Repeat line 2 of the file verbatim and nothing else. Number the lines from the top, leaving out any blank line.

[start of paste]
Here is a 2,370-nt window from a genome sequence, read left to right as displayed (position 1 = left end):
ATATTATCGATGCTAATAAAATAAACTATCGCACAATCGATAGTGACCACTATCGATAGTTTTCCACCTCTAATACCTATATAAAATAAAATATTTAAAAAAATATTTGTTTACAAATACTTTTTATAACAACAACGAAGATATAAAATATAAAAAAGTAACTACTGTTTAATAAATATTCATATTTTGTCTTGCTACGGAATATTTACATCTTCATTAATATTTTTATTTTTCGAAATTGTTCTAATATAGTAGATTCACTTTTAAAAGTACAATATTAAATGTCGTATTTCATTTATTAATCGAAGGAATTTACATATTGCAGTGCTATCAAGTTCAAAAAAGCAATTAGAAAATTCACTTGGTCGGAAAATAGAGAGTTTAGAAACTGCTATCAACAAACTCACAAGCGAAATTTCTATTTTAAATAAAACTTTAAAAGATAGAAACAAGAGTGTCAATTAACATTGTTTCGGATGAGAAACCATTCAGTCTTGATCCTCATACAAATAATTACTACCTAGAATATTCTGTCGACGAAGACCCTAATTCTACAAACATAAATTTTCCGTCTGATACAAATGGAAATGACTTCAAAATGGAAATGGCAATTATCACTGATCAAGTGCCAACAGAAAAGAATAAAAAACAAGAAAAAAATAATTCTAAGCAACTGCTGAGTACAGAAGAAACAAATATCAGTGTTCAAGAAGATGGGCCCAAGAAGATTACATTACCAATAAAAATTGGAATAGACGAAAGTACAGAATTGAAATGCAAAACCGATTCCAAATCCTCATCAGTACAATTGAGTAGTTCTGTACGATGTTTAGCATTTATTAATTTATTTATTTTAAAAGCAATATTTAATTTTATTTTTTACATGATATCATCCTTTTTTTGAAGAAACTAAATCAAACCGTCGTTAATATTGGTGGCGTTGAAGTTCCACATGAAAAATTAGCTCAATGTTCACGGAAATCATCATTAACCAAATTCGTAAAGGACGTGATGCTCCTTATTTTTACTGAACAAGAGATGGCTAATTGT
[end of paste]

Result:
ATATTATCGATGCTAATAAAATAAACTATCGCACAATCGATAGTGACCACTATCGATAGTTTTCCACCTCTAATACCTATATAAAATAAAATATTTAAAAAAATATTTGTTTACAAATACTTTTTATAACAACAACGAAGATATAAAATATAAAAAAGTAACTACTGTTTAATAAATATTCATATTTTGTCTTGCTACGGAATATTTACATCTTCATTAATATTTTTATTTTTCGAAATTGTTCTAATATAGTAGATTCACTTTTAAAAGTACAATATTAAATGTCGTATTTCATTTATTAATCGAAGGAATTTACATATTGCAGTGCTATCAAGTTCAAAAAAGCAATTAGAAAATTCACTTGGTCGGAAAATAGAGAGTTTAGAAACTGCTATCAACAAACTCACAAGCGAAATTTCTATTTTAAATAAAACTTTAAAAGATAGAAACAAGAGTGTCAATTAACATTGTTTCGGATGAGAAACCATTCAGTCTTGATCCTCATACAAATAATTACTACCTAGAATATTCTGTCGACGAAGACCCTAATTCTACAAACATAAATTTTCCGTCTGATACAAATGGAAATGACTTCAAAATGGAAATGGCAATTATCACTGATCAAGTGCCAACAGAAAAGAATAAAAAACAAGAAAAAAATAATTCTAAGCAACTGCTGAGTACAGAAGAAACAAATATCAGTGTTCAAGAAGATGGGCCCAAGAAGATTACATTACCAATAAAAATTGGAATAGACGAAAGTACAGAATTGAAATGCAAAACCGATTCCAAATCCTCATCAGTACAATTGAGTAGTTCTGTACGATGTTTAGCATTTATTAATTTATTTATTTTAAAAGCAATATTTAATTTTATTTTTTACATGATATCATCCTTTTTTTGAAGAAACTAAATCAAACCGTCGTTAATATTGGTGGCGTTGAAGTTCCACATGAAAAATTAGCTCAATGTTCACGGAAATCATCATTAACCAAATTCGTAAAGGACGTGATGCTCCTTATTTTTACTGAACAAGAGATGGCTAATTGT